Lacompagnie Lionel Hoche

overview

Roussel : The most famous of unread authors

"The greatest magnetiser of modern times" André Breton

It was in 1992 that, following the advice of a close friend and colleague, I first "met" Raymond Roussel and his exceptional work.
I was instantly fascinated by his unusual universe, and after reading Locus Solus, I accrued this first encounter by exploring Raymond Roussel's other works, all just as unique.
At the same time, I became aware of the numerous writings and studies dedicated to him and to his work, of the research carried out by fellow writers. And the limitless enthusiasm of those familiar with his work.

From then on, the idea of a choreographic project on Raymond Roussel's work never left me. But I was loathe to rush matters. I had to wait until I was ready to take on this "dark continent" with all the respect due to it. Besides, I lacked the necessary choreographic arguments and an adequate artistic team.

With the company's dancers, I have worked on various aspects of the work in question :

- modulation/permutation/differentiation (la mise en abîme) (a permanent feature in all of Roussel's work)
- metamorphosis and reproduction as processes of the deconstruction and deformation of meaning (a major part of this problematic is found in Impressions of Africa).

During the first sequence of The club of the incomparable (in reference to Impressions of Africa), I wanted to immerge my work in the momentum of Raymond Roussel's exalted imagination. Carried along by the electronic music composed by BOSCO, an absurd and burlesque machinery leads the dancers into a series images with awkward rhythms, divided into accelerations and decelerations, elastic and uneven tempos.

With The Gardens of Behuliphruen (still in reference to Impressions of Africa), I wanted to study a different dimension, the more abstract concept of the modulation/permutation/differentiation (mise en abîme). A concept which should be studied in the context of the only revelation ever made by Raymond Roussel about his writing processes (in his posthumous work How I wrote some of my books). Yet despite this apparent disclosure, the result is actually a complication of matters. As, if a process does exist, its revelation by Roussel could be nothing other than a backwards dissimulation, hiding all other methods used by the author.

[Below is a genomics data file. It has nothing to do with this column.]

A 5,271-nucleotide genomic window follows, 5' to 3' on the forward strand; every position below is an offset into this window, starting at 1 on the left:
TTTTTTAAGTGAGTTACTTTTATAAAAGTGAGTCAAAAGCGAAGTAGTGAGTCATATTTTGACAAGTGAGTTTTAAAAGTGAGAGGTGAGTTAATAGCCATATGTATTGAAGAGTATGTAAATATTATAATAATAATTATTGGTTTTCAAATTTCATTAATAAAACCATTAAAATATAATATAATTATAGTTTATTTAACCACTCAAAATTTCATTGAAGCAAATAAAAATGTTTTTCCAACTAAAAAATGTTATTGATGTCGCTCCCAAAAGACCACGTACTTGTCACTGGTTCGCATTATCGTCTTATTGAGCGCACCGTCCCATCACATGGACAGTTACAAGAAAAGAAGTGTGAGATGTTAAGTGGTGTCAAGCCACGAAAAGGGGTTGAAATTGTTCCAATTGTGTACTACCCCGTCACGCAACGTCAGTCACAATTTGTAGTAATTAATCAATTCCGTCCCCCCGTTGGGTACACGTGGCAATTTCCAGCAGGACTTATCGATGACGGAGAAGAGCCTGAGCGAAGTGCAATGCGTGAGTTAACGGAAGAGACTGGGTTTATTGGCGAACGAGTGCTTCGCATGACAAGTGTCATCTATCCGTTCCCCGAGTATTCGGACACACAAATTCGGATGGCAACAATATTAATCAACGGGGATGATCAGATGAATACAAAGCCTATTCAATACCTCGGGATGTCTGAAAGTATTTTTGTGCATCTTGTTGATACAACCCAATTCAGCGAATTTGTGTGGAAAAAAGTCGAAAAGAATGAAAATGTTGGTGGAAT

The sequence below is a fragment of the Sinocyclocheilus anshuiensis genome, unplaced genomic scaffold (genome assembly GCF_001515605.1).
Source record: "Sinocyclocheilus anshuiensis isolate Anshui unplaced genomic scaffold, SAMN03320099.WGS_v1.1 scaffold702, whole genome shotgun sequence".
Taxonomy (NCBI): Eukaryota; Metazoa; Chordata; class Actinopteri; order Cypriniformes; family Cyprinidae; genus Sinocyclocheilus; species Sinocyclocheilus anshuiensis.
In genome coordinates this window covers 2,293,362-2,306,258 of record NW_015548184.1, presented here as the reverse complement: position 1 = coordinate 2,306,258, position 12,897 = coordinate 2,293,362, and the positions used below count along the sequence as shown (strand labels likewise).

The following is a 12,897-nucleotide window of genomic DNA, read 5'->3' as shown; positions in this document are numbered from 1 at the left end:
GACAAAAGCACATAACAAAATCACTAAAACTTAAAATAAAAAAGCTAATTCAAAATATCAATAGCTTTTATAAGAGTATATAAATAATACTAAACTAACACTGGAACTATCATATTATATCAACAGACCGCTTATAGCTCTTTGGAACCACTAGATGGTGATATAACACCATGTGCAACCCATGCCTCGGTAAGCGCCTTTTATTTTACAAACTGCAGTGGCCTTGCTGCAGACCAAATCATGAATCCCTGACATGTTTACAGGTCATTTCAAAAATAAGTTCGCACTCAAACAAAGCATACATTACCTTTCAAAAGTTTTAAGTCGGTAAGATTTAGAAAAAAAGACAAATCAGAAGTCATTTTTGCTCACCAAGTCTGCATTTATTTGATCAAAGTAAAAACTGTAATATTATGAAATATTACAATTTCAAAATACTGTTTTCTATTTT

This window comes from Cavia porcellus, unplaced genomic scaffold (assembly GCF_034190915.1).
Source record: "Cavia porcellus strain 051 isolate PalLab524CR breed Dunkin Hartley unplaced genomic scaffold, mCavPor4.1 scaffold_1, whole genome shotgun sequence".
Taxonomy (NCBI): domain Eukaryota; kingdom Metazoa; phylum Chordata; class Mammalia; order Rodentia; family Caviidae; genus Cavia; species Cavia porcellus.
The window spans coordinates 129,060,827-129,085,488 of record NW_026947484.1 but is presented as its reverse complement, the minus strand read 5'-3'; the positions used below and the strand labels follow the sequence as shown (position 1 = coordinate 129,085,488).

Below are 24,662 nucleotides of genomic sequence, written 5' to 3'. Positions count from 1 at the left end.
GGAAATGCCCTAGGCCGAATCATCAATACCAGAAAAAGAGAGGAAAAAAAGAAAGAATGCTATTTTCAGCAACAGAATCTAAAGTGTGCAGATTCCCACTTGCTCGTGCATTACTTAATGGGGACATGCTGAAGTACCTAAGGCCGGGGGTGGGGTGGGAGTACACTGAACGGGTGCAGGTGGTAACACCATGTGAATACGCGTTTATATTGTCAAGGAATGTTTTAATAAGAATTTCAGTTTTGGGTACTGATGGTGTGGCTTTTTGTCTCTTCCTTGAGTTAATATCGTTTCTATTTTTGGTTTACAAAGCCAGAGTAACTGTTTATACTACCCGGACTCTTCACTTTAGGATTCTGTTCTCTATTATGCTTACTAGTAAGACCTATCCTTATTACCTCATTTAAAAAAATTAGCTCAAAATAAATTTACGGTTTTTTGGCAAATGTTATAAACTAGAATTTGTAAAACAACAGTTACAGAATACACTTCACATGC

The deconstruction and reconstruction of choreographic material, its constant modulation/permutation/differentiation (mise en abime), follow a method parallel to that of Raymond Roussel, whose aim is the total auto devastation of the form, through the multiplication of the cycles within a cycle which itself encompasses the whole series.
Working within this principle, Jérôme Charles composed a song with limited notes, a never-ending waltz with a stilted rhythm and improvised lyrics in a false African dialect.

Last Impressions looks at the setbacks suffered by both work and person during their existence, in particular that of the accidental* disappearance of Raymond Roussel in Palermo en 1933 at the Hotel des Palmes (a universal setback). His genius, which led him simultaneously to salvation and ruin, would find a mirror image in this disappearance, a last possible, absolute and irreversible modulation/permutation/differentiation (mise en abime).
Haunted by the melancholic and spasmodic circus of The creation of the world by Darius Milhaud, this sequence develops the concept of improvisation. Ultimate freedom, the ultimate attempt at reaching an ideal ; the other, differently ; equally somewhere else.

The mask, a recurring theme in Roussel's work together with the double, underlines the ambiguity of the real with respect to the virtual. Declined throughout the piece, this theme is reproduced differently for each section.

As for the stage design, it also suggests a moving perspective around the modulation/permutation/differentiation (mise en abime). For this purpose, it is seconded by a parallel lighting system.

Lionel Hoche

* In reality, the circumstances of Raymond Roussel's death have never been completely brought to light.

press

R.D., La Montagne

Lionel Hoche knows his classics and knows how to play with words... « A kaleidoscopic choreography whose rhymes, obsessions and fascinations reinvent Roussel so well, without ever plagiarising him. So well that we let ourselves be lulled into this strange dream without aim or apparent design (or so it would seem!) yet so full of elusive images, visions, and trompe-l'oeil that we happily go along with it. With delicious complicity, knowing madness. These "Enroussellements" fit and merge together in learned bewitchment. »
R.D., La Montagne, 26th January 2000.

Gallia Valette-Pilenko, Saisons de la Danse